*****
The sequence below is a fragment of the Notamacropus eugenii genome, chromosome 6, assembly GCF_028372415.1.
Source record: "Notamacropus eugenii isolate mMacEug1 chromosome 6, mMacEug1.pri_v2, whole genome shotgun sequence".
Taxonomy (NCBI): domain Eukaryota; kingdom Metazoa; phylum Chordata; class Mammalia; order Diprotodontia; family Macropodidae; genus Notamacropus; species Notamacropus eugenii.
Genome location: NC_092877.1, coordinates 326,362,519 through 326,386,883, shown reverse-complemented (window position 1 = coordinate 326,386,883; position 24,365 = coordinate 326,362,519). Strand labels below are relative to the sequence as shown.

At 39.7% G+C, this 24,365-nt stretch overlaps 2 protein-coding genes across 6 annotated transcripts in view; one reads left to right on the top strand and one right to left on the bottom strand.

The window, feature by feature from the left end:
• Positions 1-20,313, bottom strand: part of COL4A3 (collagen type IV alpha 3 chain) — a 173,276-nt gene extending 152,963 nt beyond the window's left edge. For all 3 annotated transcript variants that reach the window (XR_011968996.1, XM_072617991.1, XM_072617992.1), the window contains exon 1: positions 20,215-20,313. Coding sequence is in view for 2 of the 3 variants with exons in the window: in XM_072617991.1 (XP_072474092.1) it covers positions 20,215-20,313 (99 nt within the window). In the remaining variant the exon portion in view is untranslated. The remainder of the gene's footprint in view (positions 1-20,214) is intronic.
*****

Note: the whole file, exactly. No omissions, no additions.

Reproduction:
The sequence below is a fragment of the Notamacropus eugenii genome, chromosome 6, assembly GCF_028372415.1.
Source record: "Notamacropus eugenii isolate mMacEug1 chromosome 6, mMacEug1.pri_v2, whole genome shotgun sequence".
Taxonomy (NCBI): domain Eukaryota; kingdom Metazoa; phylum Chordata; class Mammalia; order Diprotodontia; family Macropodidae; genus Notamacropus; species Notamacropus eugenii.
Genome location: NC_092877.1, coordinates 326,362,519 through 326,386,883, shown reverse-complemented (window position 1 = coordinate 326,386,883; position 24,365 = coordinate 326,362,519). Strand labels below are relative to the sequence as shown.

At 39.7% G+C, this 24,365-nt stretch overlaps 2 protein-coding genes across 6 annotated transcripts in view; one reads left to right on the top strand and one right to left on the bottom strand.

The window, feature by feature from the left end:
• Positions 1-20,313, bottom strand: part of COL4A3 (collagen type IV alpha 3 chain) — a 173,276-nt gene extending 152,963 nt beyond the window's left edge. For all 3 annotated transcript variants that reach the window (XR_011968996.1, XM_072617991.1, XM_072617992.1), the window contains exon 1: positions 20,215-20,313. Coding sequence is in view for 2 of the 3 variants with exons in the window: in XM_072617991.1 (XP_072474092.1) it covers positions 20,215-20,313 (99 nt within the window). In the remaining variant the exon portion in view is untranslated. The remainder of the gene's footprint in view (positions 1-20,214) is intronic.